On its face, Social Security seems like a simple program. Workers pay Social Security taxes into the system that go to pay current retiree and disability benefits, with the expectation that, when they retire, they'll get Social Security benefits funded by taxes paid by younger workers.
Yet because the details of how Social Security works are so complex, a huge amount of misinformation and confusion has arisen about the program. As a result, many Americans fall into the trap of believing Social Security myths rather than digging deeper to find the truth. Let's look at three popular Social Security myths that can lead you to make major mistakes in your retirement planning.
Myth 1: There's a perfect time to start collecting Social Security
Look around the Internet, and you'll find all sorts of conflicting advice about when you should start taking your Social Security benefits. Many analysts correctly note that the longer you delay starting to get Social Security checks, the bigger those checks will be when you collect them. Given that Social Security is, for many people, the one reliable income source that will last the rest of their lives, making the most of those benefits makes a lot of sense.
Yet other analysts also correctly note that the earlier you start receiving Social Security, the larger a head start you'll have over those who wait for years before they get a single penny in benefits. It can take a decade or longer for the larger delayed payments to catch up with the smaller payments you get by taking Social Security early at age 62.
As nice as it would be if there were a simple and perfect answer for everyone, the fact is that everyone's situation is different. Factors like your family situation, your health, and your earnings can make the same decision smart for one person and unwise for another. Once you understand the trade-offs and rewards of making various decisions about when to start receiving Social Security benefits, you'll be better able to make an informed decision that's right for you.
Myth 2: Social Security will run out of money, so you should grab everything you can now
The majority of Social Security recipients start taking benefits earlier than full retirement age, and one commonly cited reason is that the Social Security Administration has warned Americans about the potential for the program to run out of money. According to its analysis, the Trustees in charge of the Social Security Trust Fund anticipate that the fund will run out of reserves in 2033. That has many retirees clamoring to get as much as they can from the program while the getting's good.
The myth here is the idea that Social Security will stop making payments entirely in 2033. Even in a worst-case scenario, the SSA believes that it will be able to keep paying about 77% of all benefits due after that date, using Social Security tax revenue to fund payments. Moreover, in similar situations in the past, lawmakers have managed to make Social Security reforms that extended the anticipated lifetime of the program. As with the first myth, that doesn't mean that claiming early is a bad choice -- but don't do it for the wrong reason.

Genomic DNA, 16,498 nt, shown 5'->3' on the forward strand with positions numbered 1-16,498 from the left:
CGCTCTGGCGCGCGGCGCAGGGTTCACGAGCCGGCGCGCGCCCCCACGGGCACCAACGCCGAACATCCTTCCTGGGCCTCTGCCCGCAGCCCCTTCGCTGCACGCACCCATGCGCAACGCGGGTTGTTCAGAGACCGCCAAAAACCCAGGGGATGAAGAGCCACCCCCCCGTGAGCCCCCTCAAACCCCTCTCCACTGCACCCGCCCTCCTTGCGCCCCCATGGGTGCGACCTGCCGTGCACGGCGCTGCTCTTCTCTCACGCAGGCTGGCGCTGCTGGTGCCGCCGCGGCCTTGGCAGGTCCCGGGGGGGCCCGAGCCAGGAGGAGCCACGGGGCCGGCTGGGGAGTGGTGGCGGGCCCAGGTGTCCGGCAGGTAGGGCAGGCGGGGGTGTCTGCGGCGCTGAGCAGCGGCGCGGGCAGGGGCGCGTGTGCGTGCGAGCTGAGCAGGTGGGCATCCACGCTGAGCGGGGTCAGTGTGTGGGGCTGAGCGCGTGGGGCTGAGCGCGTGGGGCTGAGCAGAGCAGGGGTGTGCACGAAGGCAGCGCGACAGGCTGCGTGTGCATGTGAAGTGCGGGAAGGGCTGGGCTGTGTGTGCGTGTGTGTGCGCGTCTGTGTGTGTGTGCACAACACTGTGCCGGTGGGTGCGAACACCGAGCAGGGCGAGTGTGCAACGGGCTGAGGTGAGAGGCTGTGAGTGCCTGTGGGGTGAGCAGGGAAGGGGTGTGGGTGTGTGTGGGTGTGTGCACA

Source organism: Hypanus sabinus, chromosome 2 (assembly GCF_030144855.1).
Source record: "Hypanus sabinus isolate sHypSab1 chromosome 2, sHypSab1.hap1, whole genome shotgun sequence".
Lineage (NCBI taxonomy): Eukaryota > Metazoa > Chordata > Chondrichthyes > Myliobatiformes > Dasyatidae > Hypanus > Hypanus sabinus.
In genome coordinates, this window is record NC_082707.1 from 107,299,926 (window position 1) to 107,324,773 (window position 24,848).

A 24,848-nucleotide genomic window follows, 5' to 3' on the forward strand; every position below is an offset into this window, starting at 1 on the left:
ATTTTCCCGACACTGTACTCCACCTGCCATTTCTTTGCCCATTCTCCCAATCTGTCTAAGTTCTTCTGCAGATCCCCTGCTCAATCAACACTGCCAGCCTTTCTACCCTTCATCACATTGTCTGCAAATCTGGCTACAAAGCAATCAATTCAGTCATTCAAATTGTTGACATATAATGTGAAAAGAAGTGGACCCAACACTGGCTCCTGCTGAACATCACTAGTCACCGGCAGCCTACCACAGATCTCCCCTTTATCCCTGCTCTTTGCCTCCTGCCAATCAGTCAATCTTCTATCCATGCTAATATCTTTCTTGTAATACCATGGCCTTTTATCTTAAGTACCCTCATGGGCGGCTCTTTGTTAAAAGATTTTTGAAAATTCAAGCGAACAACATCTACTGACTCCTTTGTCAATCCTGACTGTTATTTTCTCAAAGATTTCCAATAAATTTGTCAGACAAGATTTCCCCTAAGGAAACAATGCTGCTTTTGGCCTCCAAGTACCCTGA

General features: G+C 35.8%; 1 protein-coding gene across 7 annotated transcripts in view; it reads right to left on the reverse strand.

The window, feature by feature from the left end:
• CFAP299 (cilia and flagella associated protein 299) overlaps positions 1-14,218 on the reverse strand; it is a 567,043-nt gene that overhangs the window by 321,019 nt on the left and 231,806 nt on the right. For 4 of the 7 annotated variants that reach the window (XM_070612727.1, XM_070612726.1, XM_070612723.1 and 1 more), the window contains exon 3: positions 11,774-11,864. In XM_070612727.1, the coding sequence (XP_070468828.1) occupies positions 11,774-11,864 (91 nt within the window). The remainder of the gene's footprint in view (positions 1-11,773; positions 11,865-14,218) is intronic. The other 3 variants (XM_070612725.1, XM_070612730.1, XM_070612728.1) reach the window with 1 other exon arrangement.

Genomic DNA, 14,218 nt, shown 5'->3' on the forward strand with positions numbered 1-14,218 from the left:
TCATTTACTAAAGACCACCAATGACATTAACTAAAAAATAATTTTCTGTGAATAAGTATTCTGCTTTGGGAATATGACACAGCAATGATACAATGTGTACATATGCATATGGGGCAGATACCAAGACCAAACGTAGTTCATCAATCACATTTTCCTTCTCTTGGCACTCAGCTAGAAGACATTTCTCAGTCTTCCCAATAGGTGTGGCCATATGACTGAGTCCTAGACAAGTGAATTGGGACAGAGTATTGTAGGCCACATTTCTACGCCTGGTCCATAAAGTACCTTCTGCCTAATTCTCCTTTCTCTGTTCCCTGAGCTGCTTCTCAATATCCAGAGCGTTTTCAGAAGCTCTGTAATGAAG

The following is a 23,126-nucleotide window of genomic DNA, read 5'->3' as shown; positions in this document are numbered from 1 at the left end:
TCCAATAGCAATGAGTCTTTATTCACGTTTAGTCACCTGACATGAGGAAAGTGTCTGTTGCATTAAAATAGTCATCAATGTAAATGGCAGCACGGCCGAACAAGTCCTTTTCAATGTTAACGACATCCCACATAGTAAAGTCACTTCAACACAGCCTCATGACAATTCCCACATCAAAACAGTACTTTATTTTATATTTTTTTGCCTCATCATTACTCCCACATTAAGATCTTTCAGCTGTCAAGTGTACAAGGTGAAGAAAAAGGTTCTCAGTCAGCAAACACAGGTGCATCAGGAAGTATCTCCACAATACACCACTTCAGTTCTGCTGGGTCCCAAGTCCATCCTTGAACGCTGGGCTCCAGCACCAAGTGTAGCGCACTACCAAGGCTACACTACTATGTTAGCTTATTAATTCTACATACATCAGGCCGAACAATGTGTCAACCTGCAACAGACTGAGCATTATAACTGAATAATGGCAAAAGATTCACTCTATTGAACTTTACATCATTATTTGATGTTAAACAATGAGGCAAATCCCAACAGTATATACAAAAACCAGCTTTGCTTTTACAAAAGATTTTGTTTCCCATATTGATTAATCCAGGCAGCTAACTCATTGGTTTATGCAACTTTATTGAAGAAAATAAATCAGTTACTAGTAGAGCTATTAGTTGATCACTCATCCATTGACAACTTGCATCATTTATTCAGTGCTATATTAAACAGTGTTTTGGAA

Myth 3: Decisions about Social Security have nothing to do with other financial considerations
Like it or not, Social Security is deeply entwined with other decisions you make about your retirement planning. If you expect to work into your late 60s but want to supplement your income with Social Security benefits, then you have to consider the potential impact of having so much earned income that you start to forfeit your benefits. Similarly, when it comes to taxes, your decisions regarding withdrawals from tax-favored retirement accounts like IRAs and 401(k) plans can affect how much of your Social Security benefits will be subject to tax.
Moreover, married couples need to consider the impact each spouse's Social Security decision has on the other spouse's benefits. In some cases, what looks best to you can make your spouse -- and your family as a whole -- worse off.
As the Baby Boom generation ages, there's more information on Social Security than ever before. But you still have to beware of Social Security myths that can lead you astray. Keep some of the most common misunderstandings in mind, and you'll give yourself a much better chance of making the right choices for you and your family.
Dan Caplinger has no position in any stocks mentioned. The Motley Fool has no position in any of the stocks mentioned. Try any of our Foolish newsletter services free for 30 days. We Fools may not all hold the same opinions, but we all believe that considering a diverse range of insights makes us better investors. The Motley Fool has a disclosure policy.